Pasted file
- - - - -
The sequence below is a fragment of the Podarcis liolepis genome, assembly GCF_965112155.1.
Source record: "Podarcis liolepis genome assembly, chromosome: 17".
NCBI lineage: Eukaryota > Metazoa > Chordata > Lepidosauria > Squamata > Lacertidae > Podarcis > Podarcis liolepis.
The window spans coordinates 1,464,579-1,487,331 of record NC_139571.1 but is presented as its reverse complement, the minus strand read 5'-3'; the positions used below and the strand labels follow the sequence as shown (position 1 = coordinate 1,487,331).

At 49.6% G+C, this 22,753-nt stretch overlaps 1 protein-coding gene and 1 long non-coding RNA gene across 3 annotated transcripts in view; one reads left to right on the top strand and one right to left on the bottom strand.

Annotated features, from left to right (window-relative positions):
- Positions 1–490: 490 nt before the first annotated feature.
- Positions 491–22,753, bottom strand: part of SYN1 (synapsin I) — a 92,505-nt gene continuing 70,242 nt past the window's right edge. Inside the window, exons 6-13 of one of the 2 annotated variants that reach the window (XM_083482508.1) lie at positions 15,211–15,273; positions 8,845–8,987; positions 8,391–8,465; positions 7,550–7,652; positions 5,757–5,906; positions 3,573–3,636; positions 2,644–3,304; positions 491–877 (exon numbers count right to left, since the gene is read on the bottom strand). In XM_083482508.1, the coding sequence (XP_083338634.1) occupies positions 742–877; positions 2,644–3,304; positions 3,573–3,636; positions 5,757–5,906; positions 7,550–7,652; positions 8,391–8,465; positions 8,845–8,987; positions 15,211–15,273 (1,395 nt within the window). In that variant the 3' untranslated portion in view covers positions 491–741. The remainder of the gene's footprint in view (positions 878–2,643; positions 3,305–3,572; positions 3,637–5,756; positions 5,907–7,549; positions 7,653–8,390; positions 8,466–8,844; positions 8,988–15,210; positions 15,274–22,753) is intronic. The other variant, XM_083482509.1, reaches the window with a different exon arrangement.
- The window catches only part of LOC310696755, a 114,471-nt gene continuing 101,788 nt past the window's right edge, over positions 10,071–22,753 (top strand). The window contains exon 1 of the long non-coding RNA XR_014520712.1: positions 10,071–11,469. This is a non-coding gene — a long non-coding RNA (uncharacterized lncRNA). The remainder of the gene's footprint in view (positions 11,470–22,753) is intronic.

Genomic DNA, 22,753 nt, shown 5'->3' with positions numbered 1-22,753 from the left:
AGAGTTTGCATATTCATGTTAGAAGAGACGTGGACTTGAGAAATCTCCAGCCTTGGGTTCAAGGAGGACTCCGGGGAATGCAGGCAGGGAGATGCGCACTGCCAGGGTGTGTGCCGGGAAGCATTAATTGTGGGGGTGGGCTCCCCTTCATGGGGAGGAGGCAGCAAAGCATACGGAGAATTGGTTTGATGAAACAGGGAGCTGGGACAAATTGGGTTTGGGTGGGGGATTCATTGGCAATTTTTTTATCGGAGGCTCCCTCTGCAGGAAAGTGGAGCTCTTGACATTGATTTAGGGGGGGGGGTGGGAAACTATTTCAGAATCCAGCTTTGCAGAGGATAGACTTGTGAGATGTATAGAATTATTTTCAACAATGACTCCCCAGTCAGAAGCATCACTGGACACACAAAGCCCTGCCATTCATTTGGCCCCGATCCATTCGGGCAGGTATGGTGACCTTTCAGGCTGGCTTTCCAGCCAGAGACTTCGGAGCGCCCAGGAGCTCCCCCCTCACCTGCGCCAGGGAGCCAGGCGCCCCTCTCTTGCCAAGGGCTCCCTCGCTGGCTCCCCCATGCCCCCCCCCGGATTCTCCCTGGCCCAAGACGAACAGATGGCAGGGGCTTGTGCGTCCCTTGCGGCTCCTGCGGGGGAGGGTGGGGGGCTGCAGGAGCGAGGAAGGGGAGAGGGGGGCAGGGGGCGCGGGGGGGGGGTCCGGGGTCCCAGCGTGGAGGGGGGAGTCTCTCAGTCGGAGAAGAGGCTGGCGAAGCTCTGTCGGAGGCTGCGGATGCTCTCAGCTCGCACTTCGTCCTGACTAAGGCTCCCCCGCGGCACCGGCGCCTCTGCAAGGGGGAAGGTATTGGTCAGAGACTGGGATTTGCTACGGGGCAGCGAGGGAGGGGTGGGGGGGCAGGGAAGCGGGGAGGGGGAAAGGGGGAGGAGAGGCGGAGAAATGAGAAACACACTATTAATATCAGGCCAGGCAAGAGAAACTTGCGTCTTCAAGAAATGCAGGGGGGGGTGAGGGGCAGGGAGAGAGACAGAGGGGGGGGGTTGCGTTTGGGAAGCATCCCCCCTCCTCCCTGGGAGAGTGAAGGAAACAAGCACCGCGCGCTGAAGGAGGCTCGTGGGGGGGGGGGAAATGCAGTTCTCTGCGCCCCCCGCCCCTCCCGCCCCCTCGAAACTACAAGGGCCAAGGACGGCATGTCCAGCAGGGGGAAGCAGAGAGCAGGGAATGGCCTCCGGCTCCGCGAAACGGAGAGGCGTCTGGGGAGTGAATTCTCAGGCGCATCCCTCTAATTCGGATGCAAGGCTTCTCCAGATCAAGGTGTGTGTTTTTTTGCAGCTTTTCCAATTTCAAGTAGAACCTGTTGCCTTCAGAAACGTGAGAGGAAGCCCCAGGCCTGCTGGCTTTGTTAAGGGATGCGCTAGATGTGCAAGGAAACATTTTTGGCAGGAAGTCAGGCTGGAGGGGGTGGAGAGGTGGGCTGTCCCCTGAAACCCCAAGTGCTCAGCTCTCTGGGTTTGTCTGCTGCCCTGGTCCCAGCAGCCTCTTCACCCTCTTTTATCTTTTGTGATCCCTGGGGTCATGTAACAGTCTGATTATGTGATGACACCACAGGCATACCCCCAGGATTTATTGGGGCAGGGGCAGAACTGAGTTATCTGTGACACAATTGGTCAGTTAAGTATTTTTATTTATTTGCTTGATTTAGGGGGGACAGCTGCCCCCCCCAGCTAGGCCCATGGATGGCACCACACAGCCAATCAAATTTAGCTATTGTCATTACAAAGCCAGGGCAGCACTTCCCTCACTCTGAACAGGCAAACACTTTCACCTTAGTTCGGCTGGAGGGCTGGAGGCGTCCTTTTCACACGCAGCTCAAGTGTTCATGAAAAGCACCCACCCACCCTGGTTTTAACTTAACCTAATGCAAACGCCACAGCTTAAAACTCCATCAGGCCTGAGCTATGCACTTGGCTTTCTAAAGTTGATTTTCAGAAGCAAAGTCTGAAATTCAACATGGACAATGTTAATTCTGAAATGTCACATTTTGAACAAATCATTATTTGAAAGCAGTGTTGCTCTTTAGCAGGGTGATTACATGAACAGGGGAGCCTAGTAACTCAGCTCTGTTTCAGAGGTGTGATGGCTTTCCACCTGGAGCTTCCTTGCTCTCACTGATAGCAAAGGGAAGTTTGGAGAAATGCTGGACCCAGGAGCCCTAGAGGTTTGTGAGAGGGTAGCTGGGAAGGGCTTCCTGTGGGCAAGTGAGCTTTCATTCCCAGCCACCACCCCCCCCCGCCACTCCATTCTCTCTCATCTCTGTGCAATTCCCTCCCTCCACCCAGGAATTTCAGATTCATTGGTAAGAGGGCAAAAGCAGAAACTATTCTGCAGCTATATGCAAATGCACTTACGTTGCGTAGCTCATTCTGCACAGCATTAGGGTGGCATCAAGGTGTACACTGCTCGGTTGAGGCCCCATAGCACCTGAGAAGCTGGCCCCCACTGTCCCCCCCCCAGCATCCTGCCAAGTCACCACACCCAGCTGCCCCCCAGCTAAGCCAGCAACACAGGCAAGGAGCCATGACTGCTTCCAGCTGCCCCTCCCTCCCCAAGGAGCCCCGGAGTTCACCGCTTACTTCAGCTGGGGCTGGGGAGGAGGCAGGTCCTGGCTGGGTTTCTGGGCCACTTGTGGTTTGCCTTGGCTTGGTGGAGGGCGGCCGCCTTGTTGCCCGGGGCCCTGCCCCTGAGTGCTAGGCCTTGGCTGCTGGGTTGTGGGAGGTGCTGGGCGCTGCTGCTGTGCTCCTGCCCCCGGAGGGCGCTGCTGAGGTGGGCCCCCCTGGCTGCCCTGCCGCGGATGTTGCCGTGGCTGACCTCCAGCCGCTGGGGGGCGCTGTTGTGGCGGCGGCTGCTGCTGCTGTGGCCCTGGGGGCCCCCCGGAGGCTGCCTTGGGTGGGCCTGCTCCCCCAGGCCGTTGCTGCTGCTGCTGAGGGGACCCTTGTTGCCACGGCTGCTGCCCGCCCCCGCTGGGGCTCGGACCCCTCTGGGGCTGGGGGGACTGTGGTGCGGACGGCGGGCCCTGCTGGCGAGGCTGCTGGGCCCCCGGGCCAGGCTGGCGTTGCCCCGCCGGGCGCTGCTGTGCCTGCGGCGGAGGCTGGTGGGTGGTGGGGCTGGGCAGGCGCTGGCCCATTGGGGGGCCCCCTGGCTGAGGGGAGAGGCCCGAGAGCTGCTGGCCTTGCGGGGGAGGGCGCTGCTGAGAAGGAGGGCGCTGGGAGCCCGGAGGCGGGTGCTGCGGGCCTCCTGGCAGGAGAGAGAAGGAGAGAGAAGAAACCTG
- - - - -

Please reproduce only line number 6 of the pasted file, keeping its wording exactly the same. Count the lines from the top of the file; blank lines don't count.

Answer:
Annotated features, from left to right (window-relative positions):